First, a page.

A.When I started EV1’s dialup business in 1998, my goal was to bring a much-needed service to the mass market at an affordable cost. This is a philosophy that I still very much believe in. With low cost domains and SSL, my focus wasn’t merely on “bang for the buck” marketing. These services are essential to our customers and their end users, and I found it outrageous that some of them paid as much as $35 for domains or $300+ for SSL. I introduced more affordable alternatives because we are one of very few companies that have the bulk purchasing power and market reach to do so. ...
Q. Some hosting professionals express concern about the “commoditisation” of hosting and its impact on business models and profit margins. Tell us about your philosophy on pricing and how it has influenced 1&1’s business model.
A. It is true that there has been rapid growth in the global web hosting industry and indeed some markets appear to be saturated. Whilst this may mean less profit for vendors, ultimately, lower prices will mean more people using the web and so the industry will be stimulated to grow and develop new advancements in hosting technology. The more visionary companies such as 1&1 will use low prices to encourage as many customers as possible and reinvest profits into future developments. Companies such as 1&1 can increase profits by developing new features that generate more sales and increase revenue.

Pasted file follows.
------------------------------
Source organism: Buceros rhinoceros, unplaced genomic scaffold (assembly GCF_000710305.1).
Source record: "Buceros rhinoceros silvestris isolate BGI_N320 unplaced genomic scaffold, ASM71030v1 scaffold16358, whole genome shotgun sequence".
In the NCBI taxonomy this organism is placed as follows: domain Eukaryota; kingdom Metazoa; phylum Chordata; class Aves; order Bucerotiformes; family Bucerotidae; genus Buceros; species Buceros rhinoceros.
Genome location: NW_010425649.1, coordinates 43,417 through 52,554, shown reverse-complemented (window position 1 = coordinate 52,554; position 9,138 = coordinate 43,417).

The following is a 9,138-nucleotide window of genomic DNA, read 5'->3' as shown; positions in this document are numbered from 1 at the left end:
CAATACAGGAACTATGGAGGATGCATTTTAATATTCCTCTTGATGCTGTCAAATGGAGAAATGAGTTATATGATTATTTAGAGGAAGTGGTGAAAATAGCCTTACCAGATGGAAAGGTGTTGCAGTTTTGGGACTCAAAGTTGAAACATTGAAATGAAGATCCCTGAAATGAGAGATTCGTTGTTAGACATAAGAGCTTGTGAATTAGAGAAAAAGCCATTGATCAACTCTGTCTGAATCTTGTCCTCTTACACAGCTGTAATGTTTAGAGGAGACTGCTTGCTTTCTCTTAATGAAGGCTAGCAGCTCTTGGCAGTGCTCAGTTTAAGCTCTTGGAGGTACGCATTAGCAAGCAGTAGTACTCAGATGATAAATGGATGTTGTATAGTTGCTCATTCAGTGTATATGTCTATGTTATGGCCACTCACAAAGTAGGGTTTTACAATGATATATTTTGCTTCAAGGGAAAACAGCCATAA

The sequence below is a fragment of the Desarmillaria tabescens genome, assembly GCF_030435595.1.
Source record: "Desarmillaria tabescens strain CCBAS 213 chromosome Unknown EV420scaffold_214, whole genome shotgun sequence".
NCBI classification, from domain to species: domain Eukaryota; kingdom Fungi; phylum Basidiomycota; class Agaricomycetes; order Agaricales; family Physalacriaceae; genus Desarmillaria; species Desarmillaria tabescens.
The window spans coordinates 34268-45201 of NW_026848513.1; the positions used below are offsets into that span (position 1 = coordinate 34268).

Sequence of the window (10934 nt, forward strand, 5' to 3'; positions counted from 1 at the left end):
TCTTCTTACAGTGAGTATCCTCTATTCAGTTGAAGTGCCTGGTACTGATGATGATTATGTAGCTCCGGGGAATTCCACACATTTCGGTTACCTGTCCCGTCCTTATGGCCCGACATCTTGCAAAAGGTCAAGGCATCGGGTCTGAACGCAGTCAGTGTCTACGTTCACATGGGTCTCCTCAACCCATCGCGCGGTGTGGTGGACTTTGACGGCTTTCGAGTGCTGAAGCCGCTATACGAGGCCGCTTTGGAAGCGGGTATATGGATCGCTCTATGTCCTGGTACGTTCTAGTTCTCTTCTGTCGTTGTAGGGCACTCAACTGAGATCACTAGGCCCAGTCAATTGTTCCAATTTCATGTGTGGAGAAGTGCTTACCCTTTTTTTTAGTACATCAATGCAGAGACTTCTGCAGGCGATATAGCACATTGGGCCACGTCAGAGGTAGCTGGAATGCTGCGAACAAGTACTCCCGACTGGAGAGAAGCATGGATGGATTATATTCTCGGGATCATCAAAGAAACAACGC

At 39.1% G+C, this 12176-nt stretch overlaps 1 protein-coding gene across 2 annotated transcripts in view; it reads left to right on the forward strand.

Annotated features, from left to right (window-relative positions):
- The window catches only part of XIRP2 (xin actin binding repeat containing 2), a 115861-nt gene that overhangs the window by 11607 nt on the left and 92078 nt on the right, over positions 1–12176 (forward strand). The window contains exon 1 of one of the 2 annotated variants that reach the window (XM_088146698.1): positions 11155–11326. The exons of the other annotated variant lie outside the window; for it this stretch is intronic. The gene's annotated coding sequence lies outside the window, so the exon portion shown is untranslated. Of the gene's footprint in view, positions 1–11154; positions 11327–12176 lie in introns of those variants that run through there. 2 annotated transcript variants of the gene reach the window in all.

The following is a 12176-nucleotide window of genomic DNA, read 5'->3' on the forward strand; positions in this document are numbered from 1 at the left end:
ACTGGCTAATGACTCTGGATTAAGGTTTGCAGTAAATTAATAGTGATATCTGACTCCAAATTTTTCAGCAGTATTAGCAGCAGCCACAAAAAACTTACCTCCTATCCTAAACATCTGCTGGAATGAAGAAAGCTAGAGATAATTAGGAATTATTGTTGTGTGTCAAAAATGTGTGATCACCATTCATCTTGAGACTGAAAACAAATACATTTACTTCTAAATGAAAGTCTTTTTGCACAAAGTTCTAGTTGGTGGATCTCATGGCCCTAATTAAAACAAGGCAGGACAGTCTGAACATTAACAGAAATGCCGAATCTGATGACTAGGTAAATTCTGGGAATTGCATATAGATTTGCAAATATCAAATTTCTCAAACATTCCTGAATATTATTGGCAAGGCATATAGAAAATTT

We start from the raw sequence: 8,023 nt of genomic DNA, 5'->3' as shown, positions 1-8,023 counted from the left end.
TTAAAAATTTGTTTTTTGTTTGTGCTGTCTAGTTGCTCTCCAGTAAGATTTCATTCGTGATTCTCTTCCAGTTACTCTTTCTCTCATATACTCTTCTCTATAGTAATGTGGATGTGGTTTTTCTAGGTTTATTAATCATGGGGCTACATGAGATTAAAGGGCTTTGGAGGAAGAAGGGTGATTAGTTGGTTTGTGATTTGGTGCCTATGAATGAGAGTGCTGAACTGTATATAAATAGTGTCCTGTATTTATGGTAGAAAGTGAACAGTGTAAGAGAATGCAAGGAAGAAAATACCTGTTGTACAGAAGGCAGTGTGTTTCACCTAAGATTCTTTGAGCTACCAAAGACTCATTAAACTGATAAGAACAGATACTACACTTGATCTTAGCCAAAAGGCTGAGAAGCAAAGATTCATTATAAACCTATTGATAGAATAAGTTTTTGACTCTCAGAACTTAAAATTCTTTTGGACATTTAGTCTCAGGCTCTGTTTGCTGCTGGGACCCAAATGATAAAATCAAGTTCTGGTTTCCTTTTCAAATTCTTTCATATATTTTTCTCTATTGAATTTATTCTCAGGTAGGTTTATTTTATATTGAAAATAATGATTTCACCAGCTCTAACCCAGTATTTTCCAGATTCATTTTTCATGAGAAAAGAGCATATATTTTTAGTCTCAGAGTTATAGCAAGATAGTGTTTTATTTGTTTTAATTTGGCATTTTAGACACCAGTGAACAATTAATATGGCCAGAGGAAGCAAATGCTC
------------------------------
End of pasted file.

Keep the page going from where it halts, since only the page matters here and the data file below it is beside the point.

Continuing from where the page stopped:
Q. 1&1 offers very low prices, yet is quite profitable. What are the key issues and strategies for 1&1 in managing costs and retaining a profit margin?
AQ.1&1 Internet has successfully implemented strategies that increase efficiency and flexibility within the organisation. We have benefited from automation, scalability models and mass production methods, which have made it easier to manage costs and pass on the savings to the customer. A key benefit has been the development of our own software to automate the processes for domain name registration and hosting.
Q. 1&1 has been a huge success in Europe. How do you assess the current competitive state of the hosting markets in the US and Europe? How do they differ?
A.In Europe one has to address the unique market of each country separately. Most European countries have two or three dominant players per country, mostly based within the country. In the US there are no dominant players as yet, but I believe that in ...